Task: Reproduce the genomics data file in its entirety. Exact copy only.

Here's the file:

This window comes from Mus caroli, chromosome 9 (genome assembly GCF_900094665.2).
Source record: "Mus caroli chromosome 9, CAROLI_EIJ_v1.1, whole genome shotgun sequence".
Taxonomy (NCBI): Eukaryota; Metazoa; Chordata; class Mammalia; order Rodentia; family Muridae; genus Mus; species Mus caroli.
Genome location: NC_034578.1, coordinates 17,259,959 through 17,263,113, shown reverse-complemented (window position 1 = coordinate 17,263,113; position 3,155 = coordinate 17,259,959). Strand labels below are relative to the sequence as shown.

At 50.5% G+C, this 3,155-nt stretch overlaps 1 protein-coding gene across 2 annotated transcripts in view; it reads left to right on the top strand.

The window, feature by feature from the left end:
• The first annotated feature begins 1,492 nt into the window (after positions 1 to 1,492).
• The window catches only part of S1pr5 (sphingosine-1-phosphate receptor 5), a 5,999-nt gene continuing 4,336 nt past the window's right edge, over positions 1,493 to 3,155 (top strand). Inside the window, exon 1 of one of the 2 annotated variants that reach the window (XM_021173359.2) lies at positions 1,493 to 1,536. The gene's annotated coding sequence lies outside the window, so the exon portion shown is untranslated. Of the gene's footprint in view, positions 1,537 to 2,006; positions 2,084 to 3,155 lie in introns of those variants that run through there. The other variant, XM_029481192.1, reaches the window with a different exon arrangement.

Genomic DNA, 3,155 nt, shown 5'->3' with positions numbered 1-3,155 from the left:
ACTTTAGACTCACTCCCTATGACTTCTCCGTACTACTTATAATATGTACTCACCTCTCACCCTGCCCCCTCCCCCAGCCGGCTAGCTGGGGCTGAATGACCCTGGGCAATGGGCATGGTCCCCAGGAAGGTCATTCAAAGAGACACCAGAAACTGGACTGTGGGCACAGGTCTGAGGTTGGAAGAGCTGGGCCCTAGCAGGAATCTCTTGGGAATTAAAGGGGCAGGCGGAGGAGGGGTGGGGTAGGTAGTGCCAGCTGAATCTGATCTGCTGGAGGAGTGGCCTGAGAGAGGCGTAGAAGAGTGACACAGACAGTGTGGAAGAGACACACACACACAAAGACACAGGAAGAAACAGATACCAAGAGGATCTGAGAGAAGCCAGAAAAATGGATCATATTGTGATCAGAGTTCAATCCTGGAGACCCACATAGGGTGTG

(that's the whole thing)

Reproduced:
This window comes from Mus caroli, chromosome 9 (genome assembly GCF_900094665.2).
Source record: "Mus caroli chromosome 9, CAROLI_EIJ_v1.1, whole genome shotgun sequence".
Taxonomy (NCBI): Eukaryota; Metazoa; Chordata; class Mammalia; order Rodentia; family Muridae; genus Mus; species Mus caroli.
Genome location: NC_034578.1, coordinates 17,259,959 through 17,263,113, shown reverse-complemented (window position 1 = coordinate 17,263,113; position 3,155 = coordinate 17,259,959). Strand labels below are relative to the sequence as shown.

At 50.5% G+C, this 3,155-nt stretch overlaps 1 protein-coding gene across 2 annotated transcripts in view; it reads left to right on the top strand.

The window, feature by feature from the left end:
• The first annotated feature begins 1,492 nt into the window (after positions 1 to 1,492).
• The window catches only part of S1pr5 (sphingosine-1-phosphate receptor 5), a 5,999-nt gene continuing 4,336 nt past the window's right edge, over positions 1,493 to 3,155 (top strand). Inside the window, exon 1 of one of the 2 annotated variants that reach the window (XM_021173359.2) lies at positions 1,493 to 1,536. The gene's annotated coding sequence lies outside the window, so the exon portion shown is untranslated. Of the gene's footprint in view, positions 1,537 to 2,006; positions 2,084 to 3,155 lie in introns of those variants that run through there. The other variant, XM_029481192.1, reaches the window with a different exon arrangement.

Genomic DNA, 3,155 nt, shown 5'->3' with positions numbered 1-3,155 from the left:
ACTTTAGACTCACTCCCTATGACTTCTCCGTACTACTTATAATATGTACTCACCTCTCACCCTGCCCCCTCCCCCAGCCGGCTAGCTGGGGCTGAATGACCCTGGGCAATGGGCATGGTCCCCAGGAAGGTCATTCAAAGAGACACCAGAAACTGGACTGTGGGCACAGGTCTGAGGTTGGAAGAGCTGGGCCCTAGCAGGAATCTCTTGGGAATTAAAGGGGCAGGCGGAGGAGGGGTGGGGTAGGTAGTGCCAGCTGAATCTGATCTGCTGGAGGAGTGGCCTGAGAGAGGCGTAGAAGAGTGACACAGACAGTGTGGAAGAGACACACACACACAAAGACACAGGAAGAAACAGATACCAAGAGGATCTGAGAGAAGCCAGAAAAATGGATCATATTGTGATCAGAGTTCAATCCTGGAGACCCACATAGGGTGTG